H.K. Porter, Inc. (Pittsburgh)
H.K. Porter was a leading manufacturer of railway locomotives in the United States from 1866 to the mid 1950’s. Founded as a partnership between Henry Porter and John Smith, the original Porter-Smith firms set up shop in Pittsburgh, PA and were soon well known as a dependable repair company specializing in steel and iron mechanical devices. After receiving their first order to build a rail locomotive in 1867, the firm was soon turning out an impressive number of small locomotives primarily used in the mining industry, as well as in urban rail yards.
After a fire destroyed most of the manufacturing plant in 1871, the partnership between Porter and Smith was dissolved, but Porter found himself a new business opportunity when he partnered with Arthur W. Bell and formed Porter, Bell & Co. This firm also manufactured railroad locomotives, mostly for narrow gauge tracks and after Bell died in 1878, Porter continued the business on his own.
Over the next several decades, H.K. Porter became well known as a company capable of building a custom ordered locomotive in a relatively short period of time, mainly because of the technology designs that allowed an enormous number of interchangeable engine parts. The company innovated some of the first gasoline-powered locomotives, revolutionized steam boilers on these vehicles, and later would introduce the pressure vessel technology that would replace boilers altogether.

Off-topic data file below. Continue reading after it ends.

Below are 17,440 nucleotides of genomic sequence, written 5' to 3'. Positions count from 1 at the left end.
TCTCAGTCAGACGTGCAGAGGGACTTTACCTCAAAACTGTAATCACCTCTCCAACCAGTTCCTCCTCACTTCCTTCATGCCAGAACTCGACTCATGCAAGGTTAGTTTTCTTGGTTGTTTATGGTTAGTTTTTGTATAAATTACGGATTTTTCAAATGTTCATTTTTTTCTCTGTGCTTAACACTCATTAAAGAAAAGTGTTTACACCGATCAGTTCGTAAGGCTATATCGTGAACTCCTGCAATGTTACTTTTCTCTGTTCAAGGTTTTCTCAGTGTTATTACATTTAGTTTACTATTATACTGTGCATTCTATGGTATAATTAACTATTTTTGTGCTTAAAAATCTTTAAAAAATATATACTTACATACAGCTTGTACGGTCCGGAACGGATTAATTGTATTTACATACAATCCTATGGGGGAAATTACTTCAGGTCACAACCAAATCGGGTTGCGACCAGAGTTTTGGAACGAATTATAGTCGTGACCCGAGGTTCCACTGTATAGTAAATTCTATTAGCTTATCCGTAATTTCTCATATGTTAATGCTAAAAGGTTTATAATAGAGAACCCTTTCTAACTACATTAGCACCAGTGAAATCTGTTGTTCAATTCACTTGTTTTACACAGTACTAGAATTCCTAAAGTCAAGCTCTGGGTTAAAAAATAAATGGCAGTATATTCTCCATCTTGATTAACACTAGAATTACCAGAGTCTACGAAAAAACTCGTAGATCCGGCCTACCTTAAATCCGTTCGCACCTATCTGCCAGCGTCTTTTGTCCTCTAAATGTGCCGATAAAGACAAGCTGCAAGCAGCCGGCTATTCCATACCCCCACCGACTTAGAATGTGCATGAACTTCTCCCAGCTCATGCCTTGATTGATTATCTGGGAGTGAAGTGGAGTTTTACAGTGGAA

After the death of Henry Porter in 1921, the company was to suffer a decline in business both during and after the Great Depression. Before W.W. II the company declared bankruptcy and was purchased by Thomas Evans, who bought smaller companies and added them as subsidiaries. By the late 1940s however, the demand for steam engines had all but disappeared and Evans ran the company mostly as a holding firm for the various smaller subsidiaries. The last locomotive was built in 1950 for a Brazilian firm.
Today, H.K. Porter specializes in the manufacturing of building products and construction industry tools. The company filed for bankruptcy in the early 1990’s and was reorganized to include an asbestos trust as part of its new operating structure.
Asbestos was used extensively by the H.K. Porter Company, particularly as a material for insulation from heat. Because the firm manufactured locomotives and steam engines, the workers were constantly exposed to asbestos in and around the metalwork operations and when they installed it as a fire-retardant material in many of the company’s products. A great number of these locomotives carried asbestos as part of their inner design and transported these dangerous fibers to destinations around the world.